Ronald McDonald House builds a team
Ronald McDonald House British Columbia and Yukon has reimagined itself as a football club — RMH UNITED — as it launches a fundraising campaign to celebrate its 40th anniversary.
The house officially opened Oct. 4, 1983, serving as a home-away-from-home for 14 families who had to travel to Vancouver to be close to their seriously ill children undergoing medical treatment at B.C. Children’s and B.C. Women’s Hospital.
In the past 39 years, it has provided free accommodation for 25,000 families from 220 communities in British Columbia and the Yukon.
With a challenging economy and more than 86,000 charities looking for support, Ronald McDonald House is launching a fundraising campaign inspired by the world of sports.
Under the RMH UNITED campaign, the charity is calling upon its supporters, volunteers and communities to unite under one badge and as one team.
“Over the past 40 years, we’ve proven how much we can achieve when we come together with a shared vision — helping tens of thousands of children and families when they need it most,” said Richard Pass, CEO of Ronald McDonald House British Columbia and Yukon.
“Just like a football club, we’re asking our community of donors, volunteers, ambassadors, and supporters to join forces and #SupportOurDream. Because together, we can ensure that all families have the space, resources and support they need while their child receives care for serious illnesses.”
Ronald McDonald House British Columbia and Yukon began operations out of a 13-bedroom home in Vancouver’s Shaughnessy neighbourhood in 1983. It opened a new house on the campus of B.C. Children’s Hospital in 2014, increasing in size to 73 bedrooms.
It also operates a four-bedroom family room within Surrey Memorial Hospital.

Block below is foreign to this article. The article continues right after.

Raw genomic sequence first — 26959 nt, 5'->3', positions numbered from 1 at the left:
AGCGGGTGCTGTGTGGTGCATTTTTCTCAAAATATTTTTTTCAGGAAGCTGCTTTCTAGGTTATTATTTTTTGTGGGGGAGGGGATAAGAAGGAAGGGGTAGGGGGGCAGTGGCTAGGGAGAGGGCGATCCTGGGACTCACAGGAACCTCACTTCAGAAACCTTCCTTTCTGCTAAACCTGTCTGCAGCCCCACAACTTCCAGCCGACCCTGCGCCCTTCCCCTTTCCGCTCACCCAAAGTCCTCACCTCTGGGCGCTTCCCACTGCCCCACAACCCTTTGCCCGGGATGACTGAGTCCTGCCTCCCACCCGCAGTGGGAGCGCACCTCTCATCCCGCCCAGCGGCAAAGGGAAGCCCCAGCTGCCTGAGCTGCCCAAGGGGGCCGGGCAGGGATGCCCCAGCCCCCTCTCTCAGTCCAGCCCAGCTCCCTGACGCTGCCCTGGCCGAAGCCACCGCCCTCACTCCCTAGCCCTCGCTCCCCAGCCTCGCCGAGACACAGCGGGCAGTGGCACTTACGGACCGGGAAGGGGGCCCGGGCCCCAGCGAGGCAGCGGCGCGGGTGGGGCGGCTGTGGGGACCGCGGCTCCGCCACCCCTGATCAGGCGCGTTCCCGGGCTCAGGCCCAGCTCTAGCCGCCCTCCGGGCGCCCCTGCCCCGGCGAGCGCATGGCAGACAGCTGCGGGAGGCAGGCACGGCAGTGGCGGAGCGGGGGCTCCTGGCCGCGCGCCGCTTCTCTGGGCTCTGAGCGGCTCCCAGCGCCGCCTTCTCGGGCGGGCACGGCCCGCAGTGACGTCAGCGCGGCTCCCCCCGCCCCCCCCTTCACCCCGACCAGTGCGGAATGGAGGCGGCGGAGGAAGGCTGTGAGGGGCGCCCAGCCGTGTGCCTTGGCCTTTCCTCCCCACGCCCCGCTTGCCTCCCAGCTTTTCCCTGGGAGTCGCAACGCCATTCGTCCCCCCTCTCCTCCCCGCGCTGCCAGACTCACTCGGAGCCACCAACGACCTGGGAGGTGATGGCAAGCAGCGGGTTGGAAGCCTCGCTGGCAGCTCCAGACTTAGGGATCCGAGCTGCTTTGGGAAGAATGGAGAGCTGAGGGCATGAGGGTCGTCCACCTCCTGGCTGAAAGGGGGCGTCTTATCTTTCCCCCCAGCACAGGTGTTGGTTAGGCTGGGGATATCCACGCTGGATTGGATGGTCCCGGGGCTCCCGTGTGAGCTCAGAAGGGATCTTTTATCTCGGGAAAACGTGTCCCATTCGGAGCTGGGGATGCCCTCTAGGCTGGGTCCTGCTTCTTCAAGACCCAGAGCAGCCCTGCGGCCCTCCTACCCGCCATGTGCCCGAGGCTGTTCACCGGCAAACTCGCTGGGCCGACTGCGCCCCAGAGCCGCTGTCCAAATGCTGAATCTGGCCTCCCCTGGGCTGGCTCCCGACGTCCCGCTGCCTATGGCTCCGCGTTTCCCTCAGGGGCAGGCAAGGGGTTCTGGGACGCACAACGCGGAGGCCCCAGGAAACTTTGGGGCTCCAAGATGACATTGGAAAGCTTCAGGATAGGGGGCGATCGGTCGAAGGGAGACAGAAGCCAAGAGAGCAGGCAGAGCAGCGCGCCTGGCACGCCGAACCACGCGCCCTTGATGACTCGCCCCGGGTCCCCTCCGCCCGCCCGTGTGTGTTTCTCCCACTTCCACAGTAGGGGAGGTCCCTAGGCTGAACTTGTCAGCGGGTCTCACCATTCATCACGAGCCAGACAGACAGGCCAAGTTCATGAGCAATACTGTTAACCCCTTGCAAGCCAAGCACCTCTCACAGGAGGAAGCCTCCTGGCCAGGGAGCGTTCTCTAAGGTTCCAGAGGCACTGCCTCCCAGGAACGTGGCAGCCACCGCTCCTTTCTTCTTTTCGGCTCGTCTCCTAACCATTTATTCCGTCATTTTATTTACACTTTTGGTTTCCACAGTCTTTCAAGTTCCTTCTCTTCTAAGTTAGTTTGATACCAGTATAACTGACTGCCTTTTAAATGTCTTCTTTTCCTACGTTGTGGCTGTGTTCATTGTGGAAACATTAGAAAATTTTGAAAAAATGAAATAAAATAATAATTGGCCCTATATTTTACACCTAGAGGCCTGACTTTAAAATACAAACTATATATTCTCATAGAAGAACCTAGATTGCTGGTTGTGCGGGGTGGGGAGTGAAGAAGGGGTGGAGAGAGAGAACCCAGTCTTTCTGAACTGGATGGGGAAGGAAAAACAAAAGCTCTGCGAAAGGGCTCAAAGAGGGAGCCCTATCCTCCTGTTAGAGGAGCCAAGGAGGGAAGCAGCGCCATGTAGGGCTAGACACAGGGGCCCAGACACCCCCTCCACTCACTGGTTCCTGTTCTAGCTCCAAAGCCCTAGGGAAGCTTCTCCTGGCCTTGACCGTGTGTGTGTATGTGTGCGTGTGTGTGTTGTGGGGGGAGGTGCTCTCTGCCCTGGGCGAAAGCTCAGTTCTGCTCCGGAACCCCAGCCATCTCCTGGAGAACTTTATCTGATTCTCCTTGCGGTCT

Each year across B.C. and Yukon, an estimated 90,000 children visit B.C. Children’s and B.C. Women’s Hospital for medical treatment.
Ronald McDonald House serves as many as 2,000 families each year, about 22 per cent of them travelling from Vancouver Island.
But it operates at capacity, having to turn away more than 500 families.
To address the shortfall, Ronald McDonald House plans to build a second long-term stay house, adjacent to the existing house in Vancouver, over the next few years.
Designed to be a long-stay facility, this house will support families who have to relocate to Vancouver for several months and/or years at a time.
It also plans to open a second family room within Royal Inland Hospital, Kamloops, in the summer of 2024.
Ronald McDonald House is asking the community to rally around their RMH UNITED campaign by donating or becoming a sponsor at sponsorourteam.ca.
Sidney church opens programs for young people
St. Andrew Anglican Church in Sidney is starting a Child, Youth and Young Adult program, aimed at youth on the Saanich Peninsula or beyond in middle and high school, with meetings on the first and third Sunday of the month and every Thursday evening.
This program will feature activities to support participants’ faith connections and will provide lunch on Sundays, as well as an evening program for young people on Thursday.
Being Anglican is not a requirement, nor will the program seek to persuade anyone to become an Anglican, the church says.
The Sunday worship program will focus on what it means to be a Christian. The Thursday program features games, sports, crafts and food.
There is no charge for the programs but registration and parental/guardian consent is required for anyone under age 18.
The program takes place at 10 a.m. on the first and third Sunday of the month (during regular service), between noon and 2 p.m. every Sunday and 7 to 8:30 p.m. every Thursday in the newly renovated church hall, 9691 Fourth St., Sidney.
To participate in any of the programs, attend church on Sunday, go to standrewssidney.ca or contact the co-ordinator, Hayden Blair, via Instagram at youthofstandrew.